Friday roundup: Coyotes late with arena rent, Winnipeg move non-threats, and good old gondolas, nothing beats gondolas!

If you missed me — and a whole lot of other people you’ve likely read about here, including economist Victor Matheson and former Anaheim mayor Tom Tait — breaking down the Los Angeles Angels stadium deal in an enormous Zoom panel last night, you can still check it out on the Voice of OC’s Facebook page. I didn’t bother to carefully curate the books on the shelves behind me, as one does, so have fun checking out which novels I read 20 years ago!

And on to the news, which remains unrelentingly newsy:

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Hamilton votes down $130m junior-hockey arena as “giving money away” to a rich dude

When last we checked in on the Hamilton Bulldogs, the (I’m going to get this right this time, I swear) junior hockey team’s owner was demanding a smaller stadium or else he’d leave town, and the city council was on board with considering building a “right-sized” arena for as much as $130 million to replace the city’s existing one. So I honestly had to blink a couple of times to be sure I was really reading today’s news that the council has voted down the plan as stupid and a waste of public money:

Councillors voted 11 to 3 against participating with Hamilton Bulldogs owner Michael Andlauer in a development at the mountain mall…

A report presented by authors Glen Norton and Ryan McHugh from the economic development and planning department (EDPD) … recommended “no further action be taken” in terms of moving forward with the project, citing cost and location as issues as well as the potential “negative perception” associated with downsizing to a capacity of fewer than 10,000 seats…

[Mayor Fred Eisenberger] defended the city’s current downtown arena and suggested further investment in FirstOntario Centre as a more feasible option.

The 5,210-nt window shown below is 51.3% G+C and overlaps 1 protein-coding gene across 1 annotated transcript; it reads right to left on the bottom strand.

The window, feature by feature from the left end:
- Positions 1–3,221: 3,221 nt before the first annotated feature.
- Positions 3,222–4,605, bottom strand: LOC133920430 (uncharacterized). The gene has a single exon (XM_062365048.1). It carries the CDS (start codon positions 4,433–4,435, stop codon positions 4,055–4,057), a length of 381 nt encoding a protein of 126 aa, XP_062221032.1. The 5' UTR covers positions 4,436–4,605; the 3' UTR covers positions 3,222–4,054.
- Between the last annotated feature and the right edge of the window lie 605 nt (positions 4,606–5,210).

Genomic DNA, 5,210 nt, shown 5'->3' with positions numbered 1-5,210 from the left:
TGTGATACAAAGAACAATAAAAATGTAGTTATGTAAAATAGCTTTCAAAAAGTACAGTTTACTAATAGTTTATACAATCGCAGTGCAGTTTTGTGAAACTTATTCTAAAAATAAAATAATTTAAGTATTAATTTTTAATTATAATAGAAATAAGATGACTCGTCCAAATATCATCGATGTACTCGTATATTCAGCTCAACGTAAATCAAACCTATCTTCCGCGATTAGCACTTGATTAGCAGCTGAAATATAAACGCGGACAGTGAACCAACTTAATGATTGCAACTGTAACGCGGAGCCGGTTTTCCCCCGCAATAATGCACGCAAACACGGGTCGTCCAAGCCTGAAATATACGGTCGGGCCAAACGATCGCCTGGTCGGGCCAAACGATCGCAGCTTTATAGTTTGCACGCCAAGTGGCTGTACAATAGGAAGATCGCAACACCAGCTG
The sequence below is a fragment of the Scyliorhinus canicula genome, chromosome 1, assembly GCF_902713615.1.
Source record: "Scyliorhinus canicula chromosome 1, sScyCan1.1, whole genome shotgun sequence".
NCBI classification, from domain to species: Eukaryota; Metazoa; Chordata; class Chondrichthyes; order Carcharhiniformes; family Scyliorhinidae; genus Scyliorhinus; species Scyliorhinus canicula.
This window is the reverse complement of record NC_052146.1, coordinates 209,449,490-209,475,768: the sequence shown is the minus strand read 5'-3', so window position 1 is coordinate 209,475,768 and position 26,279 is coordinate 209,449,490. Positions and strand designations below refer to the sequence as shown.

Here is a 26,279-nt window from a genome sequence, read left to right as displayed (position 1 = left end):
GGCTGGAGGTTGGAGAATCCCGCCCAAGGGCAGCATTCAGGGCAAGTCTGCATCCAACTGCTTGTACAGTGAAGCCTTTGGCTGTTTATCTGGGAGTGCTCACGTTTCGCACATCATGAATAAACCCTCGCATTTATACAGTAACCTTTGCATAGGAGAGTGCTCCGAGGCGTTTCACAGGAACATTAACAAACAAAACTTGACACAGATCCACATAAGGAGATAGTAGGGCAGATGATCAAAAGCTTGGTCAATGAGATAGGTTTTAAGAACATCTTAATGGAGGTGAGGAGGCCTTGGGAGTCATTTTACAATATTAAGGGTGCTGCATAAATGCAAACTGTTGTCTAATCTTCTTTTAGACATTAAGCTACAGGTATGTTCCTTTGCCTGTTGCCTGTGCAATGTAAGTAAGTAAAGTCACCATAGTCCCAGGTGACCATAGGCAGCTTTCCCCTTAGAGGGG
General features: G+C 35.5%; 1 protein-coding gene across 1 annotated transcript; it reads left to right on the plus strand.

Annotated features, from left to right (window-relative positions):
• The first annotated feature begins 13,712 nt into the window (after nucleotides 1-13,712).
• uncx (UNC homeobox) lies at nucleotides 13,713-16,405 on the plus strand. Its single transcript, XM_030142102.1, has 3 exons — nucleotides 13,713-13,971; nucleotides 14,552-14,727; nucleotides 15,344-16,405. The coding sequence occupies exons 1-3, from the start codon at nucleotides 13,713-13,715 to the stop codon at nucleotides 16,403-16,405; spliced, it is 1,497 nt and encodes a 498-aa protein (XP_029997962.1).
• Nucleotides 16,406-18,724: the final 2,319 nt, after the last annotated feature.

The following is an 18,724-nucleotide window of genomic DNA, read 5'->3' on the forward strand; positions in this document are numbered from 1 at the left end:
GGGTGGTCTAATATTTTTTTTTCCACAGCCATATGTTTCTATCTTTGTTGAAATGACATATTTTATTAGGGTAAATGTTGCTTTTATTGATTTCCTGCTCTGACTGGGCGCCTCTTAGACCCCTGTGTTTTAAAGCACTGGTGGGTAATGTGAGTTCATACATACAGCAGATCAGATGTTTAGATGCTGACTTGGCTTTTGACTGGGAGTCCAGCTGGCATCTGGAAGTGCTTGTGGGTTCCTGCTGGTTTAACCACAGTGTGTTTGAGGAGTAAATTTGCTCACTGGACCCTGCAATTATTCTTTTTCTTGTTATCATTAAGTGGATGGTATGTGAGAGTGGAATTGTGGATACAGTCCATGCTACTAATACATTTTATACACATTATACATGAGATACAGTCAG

“But to continue to disparage a facility that is actually probably as good a facility as any that are around other than in size, I think is a little disingenuous,” said Eisenberger…

“It really comes down to the feasibility and whether or not we can afford it and what kind of asset are we going to get at the end of the day?” said [Coun. Brenda] Johnson. “We’re not getting an asset. We’re just giving money away to a private investor who’s going to benefit.”

Okay, so admittedly Andlauer had significantly blue-skied the city by lowballing maintenance and operations costs on a new arena and the price tag of building parking garages, and was trying to stick the public with three-quarters of the costs of his new building — that’s just what sports team owners do! For city analysts to actually notice, and then city officials to read the analysts’ report and vote a plan down as a result, is extremely unusual, and makes me think we’ve somehow passed into an alternate dimension where decisions are made based on common sense and not keeping the local very rich guy happy.

As for what happens now, Andlauer already moved an AHL team out of town two years ago, then moved it again two years later, so clearly he’s willing to pack up the moving vans in order to punctuate his hissy fits. On the other hand, Hamilton is in a virtual tie with Quebec City for the largest city in Canada without an NHL team, so Andlauer might not find greener pastures quite so easily, and if he does, you have to imagine somebody else would interested in locating a team in Hamilton if he leaves. Sure, he or they could always try to demand upgrades to the current arena as part of any deal — and the mayor did leave the door open for that, so Hamilton taxpayers aren’t totally out of the woods yet. But still, it’s nice every once in a while to see some elected officials willing to say publicly when the local sports team owner is wearing no clothes.

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Friday roundup: More on MLB attendance decline, plus stadium rumors and the reports of rumors

In case you missed it, I revisited the question of MLB’s attendance decline for Deadspin this week, by way of picking apart a New York Times article on the topic that got a couple of things right and a whole bunch of things less right. The upshot is that team owners don’t really need lots of fans to show up, but they sure would like them to, but only if they can accomplish this without cannibalizing the luxury seat sales that are their bread and butter these days — all of which makes all the “Whither baseball?” handwringing even less justifiable. Lesson: Don’t try to measure the demand curve just by looking at product sales. (Okay, maybe that’s only the lesson I take from it, but it’s one lesson.)